The correct response is that only II is true:
I. If you conduct a significance test you assume that the alternative hypothesis
is true unless the data provide strong evidence against it.
False - in any significance test, you must assume that the null hypothesis is true. After all, when we test for significance, we are concerned with some $\alpha$ value that represents the probability of a Type I error (i.e. rejecting a null hypothesis assuming that it is true). In calculating this probability, we can contextualize the likelihood of our observed data being meaningfully different (as opposed to being a result of chance).
Example - Suppose we are testing the likelihood of our coin being unfair and that we decide to flip it several times and track the proportion of times it lands on heads and the proportion of times it lands on tails.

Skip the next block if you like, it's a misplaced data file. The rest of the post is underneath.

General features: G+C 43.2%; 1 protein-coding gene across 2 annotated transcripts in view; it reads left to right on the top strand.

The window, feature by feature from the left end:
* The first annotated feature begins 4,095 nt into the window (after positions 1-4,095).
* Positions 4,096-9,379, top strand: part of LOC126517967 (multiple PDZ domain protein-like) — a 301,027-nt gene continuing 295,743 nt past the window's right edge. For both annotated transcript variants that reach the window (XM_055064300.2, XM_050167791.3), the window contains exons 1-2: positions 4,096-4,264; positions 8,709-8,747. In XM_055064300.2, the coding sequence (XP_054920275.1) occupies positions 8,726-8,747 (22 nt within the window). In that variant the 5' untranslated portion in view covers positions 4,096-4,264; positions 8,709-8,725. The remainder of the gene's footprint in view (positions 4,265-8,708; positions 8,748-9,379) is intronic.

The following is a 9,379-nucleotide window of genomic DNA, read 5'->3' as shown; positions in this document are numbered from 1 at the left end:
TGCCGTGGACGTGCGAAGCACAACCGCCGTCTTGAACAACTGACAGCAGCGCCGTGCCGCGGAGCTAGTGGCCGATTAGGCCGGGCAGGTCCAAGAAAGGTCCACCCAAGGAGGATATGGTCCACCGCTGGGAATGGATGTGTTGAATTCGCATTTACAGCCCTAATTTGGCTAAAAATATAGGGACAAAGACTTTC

The null hypothesis may be that the proportion of heads and tails are equal (.5 each).
The alternative hypothesis may be that they are unequal.
Significance testing can allow us to understand the probability that we make the wrong conclusion of the coin being unfair (e.g. because .58 of the outcomes were heads and .42 were tails) given that it's actually a fair coin.
II. The null hypothesis and the alternative hypothesis are always mutually
True - The null hypothesis and alternative hypotheses must be mutually exclusive (i.e. only one of the two can be true) and exhaustive (i.e. collectively represent all possible outcomes).